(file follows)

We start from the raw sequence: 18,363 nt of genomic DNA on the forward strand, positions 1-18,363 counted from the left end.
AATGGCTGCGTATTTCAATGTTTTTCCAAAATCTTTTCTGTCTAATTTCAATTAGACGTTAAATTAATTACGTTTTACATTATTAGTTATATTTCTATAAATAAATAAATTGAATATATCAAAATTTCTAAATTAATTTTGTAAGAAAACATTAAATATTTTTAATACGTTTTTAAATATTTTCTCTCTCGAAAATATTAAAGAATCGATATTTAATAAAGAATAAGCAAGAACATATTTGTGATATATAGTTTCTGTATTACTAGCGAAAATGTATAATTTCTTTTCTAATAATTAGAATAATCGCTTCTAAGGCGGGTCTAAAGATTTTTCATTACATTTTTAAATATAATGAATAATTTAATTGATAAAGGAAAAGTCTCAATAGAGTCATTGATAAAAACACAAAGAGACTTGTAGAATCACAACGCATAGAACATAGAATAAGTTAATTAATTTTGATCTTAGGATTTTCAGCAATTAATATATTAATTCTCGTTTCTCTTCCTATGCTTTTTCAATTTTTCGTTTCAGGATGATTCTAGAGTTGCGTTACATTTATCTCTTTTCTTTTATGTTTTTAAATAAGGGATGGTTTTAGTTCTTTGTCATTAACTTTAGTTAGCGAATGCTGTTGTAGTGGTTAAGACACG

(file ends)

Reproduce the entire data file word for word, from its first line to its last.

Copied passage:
We start from the raw sequence: 18,363 nt of genomic DNA on the forward strand, positions 1-18,363 counted from the left end.
AATGGCTGCGTATTTCAATGTTTTTCCAAAATCTTTTCTGTCTAATTTCAATTAGACGTTAAATTAATTACGTTTTACATTATTAGTTATATTTCTATAAATAAATAAATTGAATATATCAAAATTTCTAAATTAATTTTGTAAGAAAACATTAAATATTTTTAATACGTTTTTAAATATTTTCTCTCTCGAAAATATTAAAGAATCGATATTTAATAAAGAATAAGCAAGAACATATTTGTGATATATAGTTTCTGTATTACTAGCGAAAATGTATAATTTCTTTTCTAATAATTAGAATAATCGCTTCTAAGGCGGGTCTAAAGATTTTTCATTACATTTTTAAATATAATGAATAATTTAATTGATAAAGGAAAAGTCTCAATAGAGTCATTGATAAAAACACAAAGAGACTTGTAGAATCACAACGCATAGAACATAGAATAAGTTAATTAATTTTGATCTTAGGATTTTCAGCAATTAATATATTAATTCTCGTTTCTCTTCCTATGCTTTTTCAATTTTTCGTTTCAGGATGATTCTAGAGTTGCGTTACATTTATCTCTTTTCTTTTATGTTTTTAAATAAGGGATGGTTTTAGTTCTTTGTCATTAACTTTAGTTAGCGAATGCTGTTGTAGTGGTTAAGACACG